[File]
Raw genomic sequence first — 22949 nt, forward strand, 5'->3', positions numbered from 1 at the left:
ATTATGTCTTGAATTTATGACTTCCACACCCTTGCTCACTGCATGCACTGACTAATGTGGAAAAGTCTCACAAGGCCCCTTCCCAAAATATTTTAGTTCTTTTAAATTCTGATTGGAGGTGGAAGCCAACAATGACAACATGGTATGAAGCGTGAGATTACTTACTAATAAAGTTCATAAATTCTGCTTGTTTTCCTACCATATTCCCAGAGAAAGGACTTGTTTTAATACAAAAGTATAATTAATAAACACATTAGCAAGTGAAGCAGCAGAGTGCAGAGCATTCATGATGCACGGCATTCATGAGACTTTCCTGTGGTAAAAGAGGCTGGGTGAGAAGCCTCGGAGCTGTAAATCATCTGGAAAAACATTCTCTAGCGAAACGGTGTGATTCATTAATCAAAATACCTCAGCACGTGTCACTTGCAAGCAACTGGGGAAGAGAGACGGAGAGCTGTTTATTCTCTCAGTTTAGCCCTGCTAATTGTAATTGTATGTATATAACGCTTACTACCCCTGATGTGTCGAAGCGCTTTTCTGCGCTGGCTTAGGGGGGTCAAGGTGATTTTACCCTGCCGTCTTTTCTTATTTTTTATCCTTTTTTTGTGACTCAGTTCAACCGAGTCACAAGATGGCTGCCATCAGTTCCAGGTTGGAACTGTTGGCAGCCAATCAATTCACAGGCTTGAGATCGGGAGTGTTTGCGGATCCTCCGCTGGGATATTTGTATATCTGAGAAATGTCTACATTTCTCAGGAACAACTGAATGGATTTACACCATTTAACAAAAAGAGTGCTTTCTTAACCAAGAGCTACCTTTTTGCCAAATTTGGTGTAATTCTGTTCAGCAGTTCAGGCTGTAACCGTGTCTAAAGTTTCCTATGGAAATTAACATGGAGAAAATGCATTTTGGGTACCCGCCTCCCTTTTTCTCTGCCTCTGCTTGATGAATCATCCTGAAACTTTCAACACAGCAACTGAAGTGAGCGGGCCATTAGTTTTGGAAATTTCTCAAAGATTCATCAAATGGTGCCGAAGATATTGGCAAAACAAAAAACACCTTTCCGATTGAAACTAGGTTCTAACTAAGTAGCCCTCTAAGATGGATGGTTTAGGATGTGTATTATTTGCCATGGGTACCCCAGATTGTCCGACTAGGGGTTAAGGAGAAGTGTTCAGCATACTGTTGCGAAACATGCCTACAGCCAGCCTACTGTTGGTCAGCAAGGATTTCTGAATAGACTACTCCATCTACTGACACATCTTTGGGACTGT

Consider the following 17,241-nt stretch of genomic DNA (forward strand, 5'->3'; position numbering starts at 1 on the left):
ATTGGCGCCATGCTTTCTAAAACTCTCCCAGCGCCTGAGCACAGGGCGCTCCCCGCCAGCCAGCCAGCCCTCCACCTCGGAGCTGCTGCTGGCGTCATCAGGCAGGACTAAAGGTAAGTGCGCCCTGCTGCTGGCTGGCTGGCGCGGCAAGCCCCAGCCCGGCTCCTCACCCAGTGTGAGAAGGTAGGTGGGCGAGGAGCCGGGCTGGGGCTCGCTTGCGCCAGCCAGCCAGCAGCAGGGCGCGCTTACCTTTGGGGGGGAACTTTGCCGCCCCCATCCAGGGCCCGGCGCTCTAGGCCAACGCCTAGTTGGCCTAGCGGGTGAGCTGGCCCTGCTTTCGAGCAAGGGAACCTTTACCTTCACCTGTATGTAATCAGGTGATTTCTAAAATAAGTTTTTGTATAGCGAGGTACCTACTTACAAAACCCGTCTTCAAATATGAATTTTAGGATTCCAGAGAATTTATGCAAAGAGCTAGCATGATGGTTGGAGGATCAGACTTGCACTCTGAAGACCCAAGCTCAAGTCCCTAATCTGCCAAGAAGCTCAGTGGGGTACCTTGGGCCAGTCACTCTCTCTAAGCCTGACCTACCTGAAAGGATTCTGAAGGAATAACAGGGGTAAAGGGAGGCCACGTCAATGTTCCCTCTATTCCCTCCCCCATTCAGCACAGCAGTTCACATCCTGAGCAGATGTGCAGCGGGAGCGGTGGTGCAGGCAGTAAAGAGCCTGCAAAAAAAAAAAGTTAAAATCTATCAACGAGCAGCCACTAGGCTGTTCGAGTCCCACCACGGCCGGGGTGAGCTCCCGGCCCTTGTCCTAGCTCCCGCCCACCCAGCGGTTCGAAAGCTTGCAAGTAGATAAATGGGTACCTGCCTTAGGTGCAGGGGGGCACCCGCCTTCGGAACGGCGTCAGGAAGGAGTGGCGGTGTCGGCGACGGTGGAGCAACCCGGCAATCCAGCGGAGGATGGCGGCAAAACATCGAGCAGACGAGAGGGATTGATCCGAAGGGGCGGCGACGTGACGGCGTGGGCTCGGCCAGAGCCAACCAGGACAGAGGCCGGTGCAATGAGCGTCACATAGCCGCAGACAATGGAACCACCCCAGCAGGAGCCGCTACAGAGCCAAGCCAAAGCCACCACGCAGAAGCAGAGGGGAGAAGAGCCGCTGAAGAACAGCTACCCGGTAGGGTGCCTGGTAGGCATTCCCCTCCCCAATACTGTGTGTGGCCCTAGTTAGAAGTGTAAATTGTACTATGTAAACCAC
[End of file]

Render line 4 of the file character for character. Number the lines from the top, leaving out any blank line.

ATTGGCGCCATGCTTTCTAAAACTCTCCCAGCGCCTGAGCACAGGGCGCTCCCCGCCAGCCAGCCAGCCCTCCACCTCGGAGCTGCTGCTGGCGTCATCAGGCAGGACTAAAGGTAAGTGCGCCCTGCTGCTGGCTGGCTGGCGCGGCAAGCCCCAGCCCGGCTCCTCACCCAGTGTGAGAAGGTAGGTGGGCGAGGAGCCGGGCTGGGGCTCGCTTGCGCCAGCCAGCCAGCAGCAGGGCGCGCTTACCTTTGGGGGGGAACTTTGCCGCCCCCATCCAGGGCCCGGCGCTCTAGGCCAACGCCTAGTTGGCCTAGCGGGTGAGCTGGCCCTGCTTTCGAGCAAGGGAACCTTTACCTTCACCTGTATGTAATCAGGTGATTTCTAAAATAAGTTTTTGTATAGCGAGGTACCTACTTACAAAACCCGTCTTCAAATATGAATTTTAGGATTCCAGAGAATTTATGCAAAGAGCTAGCATGATGGTTGGAGGATCAGACTTGCACTCTGAAGACCCAAGCTCAAGTCCCTAATCTGCCAAGAAGCTCAGTGGGGTACCTTGGGCCAGTCACTCTCTCTAAGCCTGACCTACCTGAAAGGATTCTGAAGGAATAACAGGGGTAAAGGGAGGCCACGTCAATGTTCCCTCTATTCCCTCCCCCATTCAGCACAGCAGTTCACATCCTGAGCAGATGTGCAGCGGGAGCGGTGGTGCAGGCAGTAAAGAGCCTGCAAAAAAAAAAAGTTAAAATCTATCAACGAGCAGCCACTAGGCTGTTCGAGTCCCACCACGGCCGGGGTGAGCTCCCGGCCCTTGTCCTAGCTCCCGCCCACCCAGCGGTTCGAAAGCTTGCAAGTAGATAAATGGGTACCTGCCTTAGGTGCAGGGGGGCACCCGCCTTCGGAACGGCGTCAGGAAGGAGTGGCGGTGTCGGCGACGGTGGAGCAACCCGGCAATCCAGCGGAGGATGGCGGCAAAACATCGAGCAGACGAGAGGGATTGATCCGAAGGGGCGGCGACGTGACGGCGTGGGCTCGGCCAGAGCCAACCAGGACAGAGGCCGGTGCAATGAGCGTCACATAGCCGCAGACAATGGAACCACCCCAGCAGGAGCCGCTACAGAGCCAAGCCAAAGCCACCACGCAGAAGCAGAGGGGAGAAGAGCCGCTGAAGAACAGCTACCCGGTAGGGTGCCTGGTAGGCATTCCCCTCCCCAATACTGTGTGTGGCCCTAGTTAGAAGTGTAAATTGTACTATGTAAACCAC